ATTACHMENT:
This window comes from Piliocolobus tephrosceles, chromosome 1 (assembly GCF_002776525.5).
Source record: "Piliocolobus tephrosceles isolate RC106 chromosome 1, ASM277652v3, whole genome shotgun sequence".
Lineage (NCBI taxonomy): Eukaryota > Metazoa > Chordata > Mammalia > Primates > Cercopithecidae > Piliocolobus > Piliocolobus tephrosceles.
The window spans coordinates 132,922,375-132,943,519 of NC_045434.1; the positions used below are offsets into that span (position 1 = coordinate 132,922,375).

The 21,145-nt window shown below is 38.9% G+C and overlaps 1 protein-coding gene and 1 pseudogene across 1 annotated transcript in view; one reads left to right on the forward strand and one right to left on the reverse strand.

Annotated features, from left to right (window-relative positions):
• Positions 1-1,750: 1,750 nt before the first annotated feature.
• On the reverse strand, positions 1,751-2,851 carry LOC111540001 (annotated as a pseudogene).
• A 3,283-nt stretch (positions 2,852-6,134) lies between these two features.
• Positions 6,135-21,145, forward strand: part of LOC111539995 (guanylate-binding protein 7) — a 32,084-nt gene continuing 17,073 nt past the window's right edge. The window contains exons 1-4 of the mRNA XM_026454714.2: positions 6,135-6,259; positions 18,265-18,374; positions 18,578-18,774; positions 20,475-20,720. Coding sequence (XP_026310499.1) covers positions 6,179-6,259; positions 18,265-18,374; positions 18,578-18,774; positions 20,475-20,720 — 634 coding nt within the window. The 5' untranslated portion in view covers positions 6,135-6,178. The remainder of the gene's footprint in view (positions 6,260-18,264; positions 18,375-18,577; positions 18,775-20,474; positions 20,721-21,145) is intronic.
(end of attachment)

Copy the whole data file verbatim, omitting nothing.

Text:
This window comes from Piliocolobus tephrosceles, chromosome 1 (assembly GCF_002776525.5).
Source record: "Piliocolobus tephrosceles isolate RC106 chromosome 1, ASM277652v3, whole genome shotgun sequence".
Lineage (NCBI taxonomy): Eukaryota > Metazoa > Chordata > Mammalia > Primates > Cercopithecidae > Piliocolobus > Piliocolobus tephrosceles.
The window spans coordinates 132,922,375-132,943,519 of NC_045434.1; the positions used below are offsets into that span (position 1 = coordinate 132,922,375).

The 21,145-nt window shown below is 38.9% G+C and overlaps 1 protein-coding gene and 1 pseudogene across 1 annotated transcript in view; one reads left to right on the forward strand and one right to left on the reverse strand.

Annotated features, from left to right (window-relative positions):
• Positions 1-1,750: 1,750 nt before the first annotated feature.
• On the reverse strand, positions 1,751-2,851 carry LOC111540001 (annotated as a pseudogene).
• A 3,283-nt stretch (positions 2,852-6,134) lies between these two features.
• Positions 6,135-21,145, forward strand: part of LOC111539995 (guanylate-binding protein 7) — a 32,084-nt gene continuing 17,073 nt past the window's right edge. The window contains exons 1-4 of the mRNA XM_026454714.2: positions 6,135-6,259; positions 18,265-18,374; positions 18,578-18,774; positions 20,475-20,720. Coding sequence (XP_026310499.1) covers positions 6,179-6,259; positions 18,265-18,374; positions 18,578-18,774; positions 20,475-20,720 — 634 coding nt within the window. The 5' untranslated portion in view covers positions 6,135-6,178. The remainder of the gene's footprint in view (positions 6,260-18,264; positions 18,375-18,577; positions 18,775-20,474; positions 20,721-21,145) is intronic.